HC Deb 28 February 2002 vol 380 cc815-7
2. Shona McIsaac (Cleethorpes)

If he will make a statement on stamp duty exemptions. [35743]

The Chancellor of the Exchequer (Mr. Gordon Brown)

New investment, new businesses and new jobs are the key to regenerating our high unemployment communities. In the pre-Budget report is a special measure to help the slowest growing and highest unemployment areas of Britain. The Government have abolished stamp duty in 2,000 wards in constituencies throughout the country, for all transactions for homes and business properties worth up to £150,000, leading in the first three months to 5,000 claims for purchases worth £450 million—an average saving of £900 per transaction. As my hon. Friend is aware, the qualifying areas include two wards in her constituency. In the Budget I propose to legislate so that we can take more business property transactions out of stamp duty in these areas.

Shona McIsaac

I thank my right hon. Friend for that reply. The measures certainly have been welcome in the two wards in my constituency and the three wards in neighbouring Grimsby. I welcome my right hon. Friend's statement that he will extend these welcome exemptions, but will he also consider including more of the deprived wards in that exemption? Residents in the neighbouring wards to the two in my constituency would certainly like to benefit from these measures as well.

Mr. Brown

The definition that has been used for choosing the wards is that they are the 15 per cent. most deprived wards in the country, and that has led to the choice that we have made, based on the most up-to-date information. My hon. Friend has welcomed our plans to extend that scheme involving business properties, and I hope that they will be welcomed on both sides of the House. What we are proposing here is a move from the old strategy, which was either providing girocheques to people who were unemployed or providing only property subsidies. The stamp duty exemptions go side by side with changes in policy to reduce VAT for conversions in high streets, for transferring businesses into houses; the community investment tax credit, which we are introducing in the Budget; and the community investment fund. All these measures are designed to help the creation of small businesses and the development of economic activity in communities that have hitherto been high unemployment communities.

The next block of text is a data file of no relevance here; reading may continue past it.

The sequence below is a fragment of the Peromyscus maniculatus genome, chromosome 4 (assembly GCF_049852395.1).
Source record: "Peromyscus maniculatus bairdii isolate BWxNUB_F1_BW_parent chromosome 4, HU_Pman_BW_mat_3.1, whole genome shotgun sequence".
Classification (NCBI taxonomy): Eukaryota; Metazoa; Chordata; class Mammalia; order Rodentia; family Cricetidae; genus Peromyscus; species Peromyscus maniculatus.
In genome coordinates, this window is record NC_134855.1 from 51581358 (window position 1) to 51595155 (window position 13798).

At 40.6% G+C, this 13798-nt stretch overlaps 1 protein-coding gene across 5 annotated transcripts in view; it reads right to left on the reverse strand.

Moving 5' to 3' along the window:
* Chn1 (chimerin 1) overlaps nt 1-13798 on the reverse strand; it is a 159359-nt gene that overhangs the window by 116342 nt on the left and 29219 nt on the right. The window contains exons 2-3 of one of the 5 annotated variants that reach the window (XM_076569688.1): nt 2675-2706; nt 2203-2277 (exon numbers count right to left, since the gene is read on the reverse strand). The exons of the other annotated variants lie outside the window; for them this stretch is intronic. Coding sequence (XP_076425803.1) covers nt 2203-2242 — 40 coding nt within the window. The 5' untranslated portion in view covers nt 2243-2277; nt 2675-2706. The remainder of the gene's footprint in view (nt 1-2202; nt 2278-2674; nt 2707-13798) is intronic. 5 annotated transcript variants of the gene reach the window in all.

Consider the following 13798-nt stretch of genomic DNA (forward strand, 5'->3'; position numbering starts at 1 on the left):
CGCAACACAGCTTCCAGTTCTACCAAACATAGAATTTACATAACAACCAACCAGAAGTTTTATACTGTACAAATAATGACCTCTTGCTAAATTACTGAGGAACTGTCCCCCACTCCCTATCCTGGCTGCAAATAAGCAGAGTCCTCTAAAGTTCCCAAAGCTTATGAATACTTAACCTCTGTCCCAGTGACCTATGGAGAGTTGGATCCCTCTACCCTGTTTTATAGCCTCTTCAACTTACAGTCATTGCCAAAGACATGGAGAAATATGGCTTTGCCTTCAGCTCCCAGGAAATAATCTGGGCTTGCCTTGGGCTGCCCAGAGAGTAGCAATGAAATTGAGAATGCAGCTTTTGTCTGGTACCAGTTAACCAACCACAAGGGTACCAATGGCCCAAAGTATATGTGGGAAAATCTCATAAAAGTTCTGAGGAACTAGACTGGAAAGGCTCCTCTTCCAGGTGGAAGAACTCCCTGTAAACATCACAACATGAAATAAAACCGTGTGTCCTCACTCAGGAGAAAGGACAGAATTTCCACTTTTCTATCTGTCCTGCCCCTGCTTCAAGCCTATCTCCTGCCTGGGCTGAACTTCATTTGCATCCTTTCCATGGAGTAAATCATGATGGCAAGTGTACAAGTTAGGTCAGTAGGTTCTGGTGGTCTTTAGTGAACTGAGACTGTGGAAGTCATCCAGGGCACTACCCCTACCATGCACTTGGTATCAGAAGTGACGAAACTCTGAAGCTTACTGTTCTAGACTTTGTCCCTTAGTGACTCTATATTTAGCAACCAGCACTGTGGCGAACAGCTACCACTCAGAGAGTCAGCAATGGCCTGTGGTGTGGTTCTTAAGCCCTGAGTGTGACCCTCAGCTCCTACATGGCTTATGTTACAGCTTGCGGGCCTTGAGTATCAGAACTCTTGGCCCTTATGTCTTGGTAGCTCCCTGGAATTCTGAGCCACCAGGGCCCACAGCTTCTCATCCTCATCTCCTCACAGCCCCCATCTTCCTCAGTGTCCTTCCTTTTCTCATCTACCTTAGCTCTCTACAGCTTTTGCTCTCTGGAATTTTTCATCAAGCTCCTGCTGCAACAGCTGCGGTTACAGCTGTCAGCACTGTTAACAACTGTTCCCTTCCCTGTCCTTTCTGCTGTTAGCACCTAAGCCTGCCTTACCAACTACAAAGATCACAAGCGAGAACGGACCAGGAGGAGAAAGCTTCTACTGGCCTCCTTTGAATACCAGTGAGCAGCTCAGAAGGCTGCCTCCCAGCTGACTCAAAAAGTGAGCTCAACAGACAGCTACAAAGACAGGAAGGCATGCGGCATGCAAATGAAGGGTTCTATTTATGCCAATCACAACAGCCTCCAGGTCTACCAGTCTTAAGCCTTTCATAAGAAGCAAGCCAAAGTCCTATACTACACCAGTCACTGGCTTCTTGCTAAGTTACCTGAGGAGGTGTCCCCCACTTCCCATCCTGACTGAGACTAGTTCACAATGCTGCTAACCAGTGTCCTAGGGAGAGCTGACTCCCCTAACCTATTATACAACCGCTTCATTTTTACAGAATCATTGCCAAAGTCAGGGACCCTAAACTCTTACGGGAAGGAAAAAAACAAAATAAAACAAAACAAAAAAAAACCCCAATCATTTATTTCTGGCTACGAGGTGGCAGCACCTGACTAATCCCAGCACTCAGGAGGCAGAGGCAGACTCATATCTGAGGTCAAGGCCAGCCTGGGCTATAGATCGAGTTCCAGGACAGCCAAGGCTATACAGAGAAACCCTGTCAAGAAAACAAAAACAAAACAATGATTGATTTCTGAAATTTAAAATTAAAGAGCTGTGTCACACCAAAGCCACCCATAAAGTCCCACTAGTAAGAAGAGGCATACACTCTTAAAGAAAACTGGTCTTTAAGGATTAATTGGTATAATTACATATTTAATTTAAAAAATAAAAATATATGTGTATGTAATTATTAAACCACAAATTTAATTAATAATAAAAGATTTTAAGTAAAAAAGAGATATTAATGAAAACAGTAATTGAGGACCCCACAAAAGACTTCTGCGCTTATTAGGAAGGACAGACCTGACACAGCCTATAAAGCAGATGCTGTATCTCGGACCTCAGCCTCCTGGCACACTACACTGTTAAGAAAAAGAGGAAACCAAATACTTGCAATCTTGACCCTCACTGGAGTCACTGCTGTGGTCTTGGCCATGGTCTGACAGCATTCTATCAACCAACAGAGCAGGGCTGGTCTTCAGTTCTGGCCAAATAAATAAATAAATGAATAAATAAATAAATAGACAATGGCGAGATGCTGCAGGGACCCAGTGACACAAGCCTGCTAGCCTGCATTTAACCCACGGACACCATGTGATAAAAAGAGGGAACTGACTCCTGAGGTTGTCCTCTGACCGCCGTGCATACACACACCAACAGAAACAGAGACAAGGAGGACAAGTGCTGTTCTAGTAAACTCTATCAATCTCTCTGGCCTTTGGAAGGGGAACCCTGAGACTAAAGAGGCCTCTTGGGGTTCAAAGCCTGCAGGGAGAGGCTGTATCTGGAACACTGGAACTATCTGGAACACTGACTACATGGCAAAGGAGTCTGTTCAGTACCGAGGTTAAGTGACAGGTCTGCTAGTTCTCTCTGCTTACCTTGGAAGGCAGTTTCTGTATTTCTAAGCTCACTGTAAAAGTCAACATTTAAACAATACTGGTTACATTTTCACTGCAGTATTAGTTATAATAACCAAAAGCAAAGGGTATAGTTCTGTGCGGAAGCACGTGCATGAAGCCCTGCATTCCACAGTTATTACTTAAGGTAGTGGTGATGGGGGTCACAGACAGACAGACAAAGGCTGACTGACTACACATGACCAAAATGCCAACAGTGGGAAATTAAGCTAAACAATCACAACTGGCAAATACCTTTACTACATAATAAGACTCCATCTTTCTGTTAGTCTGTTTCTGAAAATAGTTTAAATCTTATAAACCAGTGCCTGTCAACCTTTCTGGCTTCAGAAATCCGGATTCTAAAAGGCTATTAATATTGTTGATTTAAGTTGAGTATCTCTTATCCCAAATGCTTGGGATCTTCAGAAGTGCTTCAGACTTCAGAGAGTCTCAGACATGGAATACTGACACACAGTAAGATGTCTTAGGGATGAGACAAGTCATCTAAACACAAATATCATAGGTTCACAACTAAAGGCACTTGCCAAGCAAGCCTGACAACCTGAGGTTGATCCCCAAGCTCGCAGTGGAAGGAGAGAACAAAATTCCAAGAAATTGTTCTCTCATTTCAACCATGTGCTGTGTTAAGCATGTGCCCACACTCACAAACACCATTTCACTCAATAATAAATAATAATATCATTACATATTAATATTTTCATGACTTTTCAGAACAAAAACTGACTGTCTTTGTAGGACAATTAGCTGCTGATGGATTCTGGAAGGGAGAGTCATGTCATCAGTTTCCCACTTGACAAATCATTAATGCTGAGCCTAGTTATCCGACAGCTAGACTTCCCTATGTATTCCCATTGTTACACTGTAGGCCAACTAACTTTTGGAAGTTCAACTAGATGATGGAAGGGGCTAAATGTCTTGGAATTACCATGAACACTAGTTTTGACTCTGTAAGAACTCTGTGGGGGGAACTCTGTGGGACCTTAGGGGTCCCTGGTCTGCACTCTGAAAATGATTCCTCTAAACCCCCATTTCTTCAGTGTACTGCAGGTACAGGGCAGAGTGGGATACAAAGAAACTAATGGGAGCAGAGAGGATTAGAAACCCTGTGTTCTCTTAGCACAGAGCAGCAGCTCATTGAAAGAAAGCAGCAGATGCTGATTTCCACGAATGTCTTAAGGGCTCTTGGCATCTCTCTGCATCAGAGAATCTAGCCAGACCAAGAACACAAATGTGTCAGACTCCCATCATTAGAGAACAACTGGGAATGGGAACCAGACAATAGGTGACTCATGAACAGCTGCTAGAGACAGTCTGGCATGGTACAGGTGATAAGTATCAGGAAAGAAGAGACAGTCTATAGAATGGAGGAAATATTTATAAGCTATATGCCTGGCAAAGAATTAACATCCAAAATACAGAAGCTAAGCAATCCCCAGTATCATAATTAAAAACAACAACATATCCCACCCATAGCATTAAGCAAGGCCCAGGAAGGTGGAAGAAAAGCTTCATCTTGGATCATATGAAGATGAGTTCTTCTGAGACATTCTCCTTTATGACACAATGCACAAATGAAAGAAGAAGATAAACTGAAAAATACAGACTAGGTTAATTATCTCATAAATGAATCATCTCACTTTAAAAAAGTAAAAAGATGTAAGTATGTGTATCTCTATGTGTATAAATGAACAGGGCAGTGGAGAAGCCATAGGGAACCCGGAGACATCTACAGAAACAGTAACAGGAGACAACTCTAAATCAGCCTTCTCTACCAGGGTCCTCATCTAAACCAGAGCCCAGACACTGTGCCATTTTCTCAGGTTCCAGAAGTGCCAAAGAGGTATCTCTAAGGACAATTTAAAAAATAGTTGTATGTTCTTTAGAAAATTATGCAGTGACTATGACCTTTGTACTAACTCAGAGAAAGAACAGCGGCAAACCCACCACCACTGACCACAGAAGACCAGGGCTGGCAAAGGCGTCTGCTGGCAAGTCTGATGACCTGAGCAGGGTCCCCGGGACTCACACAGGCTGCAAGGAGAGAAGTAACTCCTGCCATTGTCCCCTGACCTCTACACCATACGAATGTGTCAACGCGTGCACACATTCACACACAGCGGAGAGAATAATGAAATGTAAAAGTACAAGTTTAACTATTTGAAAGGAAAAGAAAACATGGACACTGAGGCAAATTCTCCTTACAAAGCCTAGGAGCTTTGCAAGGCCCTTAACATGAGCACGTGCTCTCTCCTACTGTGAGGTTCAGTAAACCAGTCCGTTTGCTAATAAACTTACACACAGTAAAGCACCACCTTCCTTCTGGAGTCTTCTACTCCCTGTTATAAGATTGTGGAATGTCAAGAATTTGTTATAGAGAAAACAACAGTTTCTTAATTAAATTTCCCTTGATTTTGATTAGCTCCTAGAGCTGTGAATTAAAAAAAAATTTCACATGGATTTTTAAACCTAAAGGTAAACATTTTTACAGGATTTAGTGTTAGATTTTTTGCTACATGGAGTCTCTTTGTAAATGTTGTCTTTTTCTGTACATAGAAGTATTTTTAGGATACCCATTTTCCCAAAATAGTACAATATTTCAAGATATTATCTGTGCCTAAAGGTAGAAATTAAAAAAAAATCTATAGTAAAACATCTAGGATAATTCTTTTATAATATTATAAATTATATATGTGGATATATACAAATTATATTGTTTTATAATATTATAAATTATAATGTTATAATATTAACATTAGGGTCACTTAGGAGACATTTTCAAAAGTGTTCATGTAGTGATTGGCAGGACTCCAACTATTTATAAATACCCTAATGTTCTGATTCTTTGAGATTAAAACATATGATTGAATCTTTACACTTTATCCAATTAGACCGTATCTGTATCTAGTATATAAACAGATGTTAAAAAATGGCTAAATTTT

Mr. Roger Williams (Brecon and Radnorshire)

Have the United Kingdom Government made a state aid notification on stamp duty exemptions to the European Commission, and if so, what response has the Commission made?

Mr. Brown

We believe that our proposals will be acceptable to the Commission. We will go ahead with our proposals on that basis. I will announce further proposals in the Budget on that basis. The hon. Gentleman should be particularly pleased, because 42 per cent. of areas in Wales qualify under our proposals. I emphasise that the help that is available now to start small businesses in those areas, including advice and help from the Small Business Service in England and the relevant services in Scotland and Wales, should enable us to bridge the gap whereby, in Britain, only half as many small businesses are created as in America, and only one small business is created in the poorest areas for every six created in the richest areas. Therefore we will go ahead with our proposals.

Mr. Dennis Skinner (Bolsover)

Is the Chancellor aware that, welcome though it is that there has been a 1 million cut in unemployment and that we have the highest level of employment throughout the country, he is right to concentrate on those areas that need to be revitalised after the massive attacks—pit closures, textile closures and so on? Will he therefore bear it in mind that the new £24 million development in Shirebrook in the north Derbyshire area is important, as is junction 29A, which will revitalise three constituencies in north Derbyshire? Will my right hon. Friend, together with what he is about to announce today, ensure that that type of programme continues, because there will be not only economic benefit but electoral benefit from acting in this fashion?

Mr. Brown

Our policies for both stability and economic regeneration have led to the creation of 1.3 million more jobs in this country over the last five years. At the same time we have the lowest inflation and the lowest long-term interest rates for 40 years.

I should have thought that among the Conservatives there would be at least one Member wishing to intervene to thank us for introducing these measures because the shadow Chancellor has four wards in his constituency that are benefiting from the stamp duty exemption, and that is one of the reasons why we have cut unemployment in his constituency by 50 per cent. over the last five years. It is about time that the Conservatives abandoned their policy to get rid of the new deal and supported our policies for both stability and prosperity.